And yes, I might want to live in a perfect world.

Thanks Scott – for bringing these thoughts.  Here are some of my favorite quotes:

“When our young people are taught something less than the whole truth, we rob them of that full-orbed perspective and may owe them an apology for it later.” – pg 23

“If our minds’ pictures more closely reflect the mind of Christ, then our thinking, and eventually our behavior, will more accurately reflect the life of Jesus.” – pg 37

“Christ’s Bride is most gorgeous, most attractive when her intent is to delight in Him and to reflect His love to those around her with humility and service.” – pg 51 (I loved this in light of Ephesians 5 as well)

“Revising our picture of the Gospel to more closely approach the mind of Christ decreases our fear and presses us joyfully out of our safe routines and into the lives of other people in the imitation and incarnation of Christ.” – pg 74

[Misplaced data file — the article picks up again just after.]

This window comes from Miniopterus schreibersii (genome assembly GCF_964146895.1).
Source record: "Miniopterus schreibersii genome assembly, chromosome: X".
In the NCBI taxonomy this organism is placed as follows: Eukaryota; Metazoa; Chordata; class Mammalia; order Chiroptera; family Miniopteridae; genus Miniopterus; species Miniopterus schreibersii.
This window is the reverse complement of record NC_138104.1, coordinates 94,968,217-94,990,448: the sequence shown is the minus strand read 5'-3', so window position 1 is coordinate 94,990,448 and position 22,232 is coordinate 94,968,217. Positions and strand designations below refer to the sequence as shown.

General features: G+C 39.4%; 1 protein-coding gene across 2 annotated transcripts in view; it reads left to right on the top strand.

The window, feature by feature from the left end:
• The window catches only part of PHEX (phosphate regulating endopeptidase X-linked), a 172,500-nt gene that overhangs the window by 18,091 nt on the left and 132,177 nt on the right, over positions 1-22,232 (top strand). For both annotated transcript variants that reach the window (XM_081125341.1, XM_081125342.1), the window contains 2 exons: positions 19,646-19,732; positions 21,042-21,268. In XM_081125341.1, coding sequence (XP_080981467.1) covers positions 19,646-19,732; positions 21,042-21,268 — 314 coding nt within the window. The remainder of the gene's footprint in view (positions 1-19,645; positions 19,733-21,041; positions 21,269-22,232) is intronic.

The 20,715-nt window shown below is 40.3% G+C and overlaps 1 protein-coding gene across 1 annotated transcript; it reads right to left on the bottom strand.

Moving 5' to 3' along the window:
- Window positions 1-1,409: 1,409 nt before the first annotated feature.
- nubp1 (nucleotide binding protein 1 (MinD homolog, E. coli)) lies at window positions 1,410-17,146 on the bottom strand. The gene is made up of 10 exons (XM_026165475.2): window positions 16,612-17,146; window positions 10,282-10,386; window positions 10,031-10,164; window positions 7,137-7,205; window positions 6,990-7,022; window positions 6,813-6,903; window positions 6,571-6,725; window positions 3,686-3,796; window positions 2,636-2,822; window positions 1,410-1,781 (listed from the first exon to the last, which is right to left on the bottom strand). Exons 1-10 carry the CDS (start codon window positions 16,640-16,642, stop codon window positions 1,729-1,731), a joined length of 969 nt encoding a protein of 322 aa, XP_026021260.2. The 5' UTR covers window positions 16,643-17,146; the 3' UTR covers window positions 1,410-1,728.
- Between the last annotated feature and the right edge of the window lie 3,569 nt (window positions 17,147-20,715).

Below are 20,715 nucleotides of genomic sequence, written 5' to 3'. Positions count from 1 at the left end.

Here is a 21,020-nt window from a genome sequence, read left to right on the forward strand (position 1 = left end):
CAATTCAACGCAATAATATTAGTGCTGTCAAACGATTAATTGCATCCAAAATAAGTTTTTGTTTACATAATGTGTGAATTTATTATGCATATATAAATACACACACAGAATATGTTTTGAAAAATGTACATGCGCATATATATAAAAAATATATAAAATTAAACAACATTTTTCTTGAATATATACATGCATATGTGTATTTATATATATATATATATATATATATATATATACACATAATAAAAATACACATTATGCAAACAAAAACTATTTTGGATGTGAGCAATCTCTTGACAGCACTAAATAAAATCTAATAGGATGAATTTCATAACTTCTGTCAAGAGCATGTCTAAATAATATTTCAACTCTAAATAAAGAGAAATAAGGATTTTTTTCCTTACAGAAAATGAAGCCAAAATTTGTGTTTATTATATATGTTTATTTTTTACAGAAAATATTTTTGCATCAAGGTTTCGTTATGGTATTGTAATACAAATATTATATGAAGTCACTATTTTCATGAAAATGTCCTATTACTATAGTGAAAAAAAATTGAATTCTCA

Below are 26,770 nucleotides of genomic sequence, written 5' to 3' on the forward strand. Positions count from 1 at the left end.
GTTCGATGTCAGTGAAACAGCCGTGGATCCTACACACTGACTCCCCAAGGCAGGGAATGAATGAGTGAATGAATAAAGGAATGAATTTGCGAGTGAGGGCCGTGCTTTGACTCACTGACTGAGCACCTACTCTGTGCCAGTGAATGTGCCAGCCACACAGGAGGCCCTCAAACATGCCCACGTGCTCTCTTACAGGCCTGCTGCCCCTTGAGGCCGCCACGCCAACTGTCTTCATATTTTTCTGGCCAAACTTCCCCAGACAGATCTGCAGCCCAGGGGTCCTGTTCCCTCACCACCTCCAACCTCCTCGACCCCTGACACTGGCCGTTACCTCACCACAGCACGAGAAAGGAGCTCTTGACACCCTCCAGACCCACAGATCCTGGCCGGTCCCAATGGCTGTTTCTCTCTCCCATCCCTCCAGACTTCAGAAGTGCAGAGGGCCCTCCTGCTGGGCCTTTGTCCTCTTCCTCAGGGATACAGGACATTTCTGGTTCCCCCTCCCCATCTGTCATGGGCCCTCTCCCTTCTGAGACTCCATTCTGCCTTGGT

“We go to a club for the benefits it offers the members.  It is not a place for sacrifice.  The club provides the membership with relationships that share a common interest and perhaps a place to avoid the noise of the rabble who are not allowed in.  The club hires people to do the lesser jobs, so that members can enjoy the place.  Over time, Christians with a club mentality see themselves as God’s elite on the inside.” – pg 114

“If your congregation is going to keep its young people, the Church must see itself as a family and begin to conduct itself in that way, offering close, nurturing relationships across generations.” – pg 131